Rumor mill: Samsung likes to remind people that one of the Galaxy S20 Ultra's best features is its 108MP main camera, but if rumors are to be believed, the next S-series flagship will up this to a massive 150 megapixels.

As reported by SamMobile, a leaker on Korean tech forum claims that Samsung is testing the camera specs for the 2021 iteration of its S-series handsets, which will either be called the S21 or S30.

The headline feature here is the main camera sensor. Megapixel counts tend to increase with each generation of phones, and it seems the S21/S30 will be no exception, moving to a massive 150MP. The Galaxy Note 20 will arrive first, but it seems the sensor won't be ready until next year.

A high megapixel count doesn't guarantee the quality of a camera, of course. The Galaxy S20 Ultra's snapper has had its share of problems, including an autofocus issue that caused blurry photos when capturing close-up objects, though that's been addressed with firmware updates from Samsung. We've also seen an unusual phenomenon whereby the rear glass shatters for no apparent reason.

Samsung is rumored to be testing the 150MP sensor alongside a 64-megapixel telephoto and 16MP wide-angle sensor, as well as a 3D ToF camera. The next S phone might also come with a 12MP macro sensor, which has so far only been found on the budget Galaxy A-class devices.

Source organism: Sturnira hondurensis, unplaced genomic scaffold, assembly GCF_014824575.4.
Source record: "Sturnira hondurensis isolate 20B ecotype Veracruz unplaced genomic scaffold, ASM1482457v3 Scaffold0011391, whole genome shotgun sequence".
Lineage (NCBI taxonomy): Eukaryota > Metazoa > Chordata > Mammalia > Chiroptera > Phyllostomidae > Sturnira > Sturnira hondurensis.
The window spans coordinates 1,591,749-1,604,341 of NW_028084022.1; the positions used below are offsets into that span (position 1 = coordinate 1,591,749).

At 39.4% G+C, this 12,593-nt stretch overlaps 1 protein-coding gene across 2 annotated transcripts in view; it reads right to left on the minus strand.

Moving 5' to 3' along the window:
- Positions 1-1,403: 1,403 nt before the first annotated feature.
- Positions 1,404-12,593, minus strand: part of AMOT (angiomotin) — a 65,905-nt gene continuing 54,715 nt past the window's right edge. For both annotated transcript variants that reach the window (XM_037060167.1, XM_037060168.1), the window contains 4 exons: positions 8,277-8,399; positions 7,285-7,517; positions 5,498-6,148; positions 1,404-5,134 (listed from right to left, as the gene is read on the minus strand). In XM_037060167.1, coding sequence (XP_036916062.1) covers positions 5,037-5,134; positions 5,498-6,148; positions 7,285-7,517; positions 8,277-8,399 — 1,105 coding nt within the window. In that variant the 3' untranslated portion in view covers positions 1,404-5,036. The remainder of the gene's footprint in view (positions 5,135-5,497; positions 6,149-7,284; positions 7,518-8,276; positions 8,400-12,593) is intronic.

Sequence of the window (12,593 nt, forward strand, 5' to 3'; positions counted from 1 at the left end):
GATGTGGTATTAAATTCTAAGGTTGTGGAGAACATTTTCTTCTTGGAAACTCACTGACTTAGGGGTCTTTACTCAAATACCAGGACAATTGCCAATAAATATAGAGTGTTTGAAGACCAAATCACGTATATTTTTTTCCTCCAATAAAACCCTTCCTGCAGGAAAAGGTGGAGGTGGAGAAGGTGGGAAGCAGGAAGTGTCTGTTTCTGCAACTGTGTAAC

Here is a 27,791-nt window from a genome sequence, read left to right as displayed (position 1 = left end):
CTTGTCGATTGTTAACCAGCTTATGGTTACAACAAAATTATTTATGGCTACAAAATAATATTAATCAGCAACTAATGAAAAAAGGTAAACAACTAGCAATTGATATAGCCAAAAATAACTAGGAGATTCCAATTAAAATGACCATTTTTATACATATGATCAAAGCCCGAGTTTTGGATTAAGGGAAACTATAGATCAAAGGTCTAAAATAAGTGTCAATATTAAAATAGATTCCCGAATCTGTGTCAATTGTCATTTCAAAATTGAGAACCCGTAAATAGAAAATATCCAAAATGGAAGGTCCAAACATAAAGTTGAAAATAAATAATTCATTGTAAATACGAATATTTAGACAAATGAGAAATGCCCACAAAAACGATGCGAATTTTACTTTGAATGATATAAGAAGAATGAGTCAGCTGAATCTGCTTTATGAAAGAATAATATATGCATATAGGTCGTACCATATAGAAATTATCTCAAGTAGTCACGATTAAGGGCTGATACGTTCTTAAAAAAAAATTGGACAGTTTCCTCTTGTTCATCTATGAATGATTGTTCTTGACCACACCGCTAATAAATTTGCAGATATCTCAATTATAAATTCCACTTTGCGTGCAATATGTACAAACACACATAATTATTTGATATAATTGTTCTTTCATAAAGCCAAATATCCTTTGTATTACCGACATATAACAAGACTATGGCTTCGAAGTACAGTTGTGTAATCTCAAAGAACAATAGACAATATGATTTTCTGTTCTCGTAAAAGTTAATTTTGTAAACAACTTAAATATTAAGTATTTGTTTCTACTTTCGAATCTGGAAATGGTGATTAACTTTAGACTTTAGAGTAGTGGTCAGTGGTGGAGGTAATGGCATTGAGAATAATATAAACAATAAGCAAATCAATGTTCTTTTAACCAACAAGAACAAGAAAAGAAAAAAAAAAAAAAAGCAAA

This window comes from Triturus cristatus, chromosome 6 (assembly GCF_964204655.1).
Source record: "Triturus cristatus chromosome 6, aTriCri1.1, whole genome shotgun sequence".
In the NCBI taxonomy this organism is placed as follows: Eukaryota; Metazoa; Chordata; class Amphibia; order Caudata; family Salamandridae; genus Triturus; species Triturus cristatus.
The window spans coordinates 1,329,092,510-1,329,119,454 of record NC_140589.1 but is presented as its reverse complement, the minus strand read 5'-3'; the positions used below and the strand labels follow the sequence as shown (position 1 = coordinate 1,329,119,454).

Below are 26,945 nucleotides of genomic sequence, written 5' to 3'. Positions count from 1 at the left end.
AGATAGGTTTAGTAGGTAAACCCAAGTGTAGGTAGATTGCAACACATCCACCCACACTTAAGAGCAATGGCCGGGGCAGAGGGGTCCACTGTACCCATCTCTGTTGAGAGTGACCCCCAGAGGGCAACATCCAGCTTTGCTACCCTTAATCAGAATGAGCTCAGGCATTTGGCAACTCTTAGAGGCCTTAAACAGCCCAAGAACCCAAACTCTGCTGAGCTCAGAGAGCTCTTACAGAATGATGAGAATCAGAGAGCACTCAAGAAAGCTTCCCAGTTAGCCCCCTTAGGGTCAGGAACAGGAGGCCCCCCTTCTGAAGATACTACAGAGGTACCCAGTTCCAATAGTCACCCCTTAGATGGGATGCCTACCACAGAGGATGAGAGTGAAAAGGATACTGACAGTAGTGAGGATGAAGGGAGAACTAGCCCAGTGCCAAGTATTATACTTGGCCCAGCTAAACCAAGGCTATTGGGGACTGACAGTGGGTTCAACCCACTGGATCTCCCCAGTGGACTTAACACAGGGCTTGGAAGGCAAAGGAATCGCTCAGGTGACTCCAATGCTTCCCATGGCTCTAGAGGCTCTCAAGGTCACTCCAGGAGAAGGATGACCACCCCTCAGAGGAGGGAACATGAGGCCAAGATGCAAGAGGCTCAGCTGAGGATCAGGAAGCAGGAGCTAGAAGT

The Korean firm is also said to be experimenting with different camera setups for the S21/S30. One of these will have Optical Image Stabilization (OIS) on the main, telephoto, and selfie camera, while the other will place it on the main, telephoto, and ultrawide cameras. It seems Samsung is trying to decide whether consumers would prefer OIS for selfies or ultrawide photos.

The Galaxy S21/S30 might not be the first phone with a 150MP camera. It's rumored that Xiaomi will launch a handset this Q4 using the same Samsung-made sensor.

This is all just rumor, of course, so take it with a pinch of salt. The next S-series phone won't appear until February next year at the earliest, so a lot could change before then.

Image credit: Framesira via Shutterstock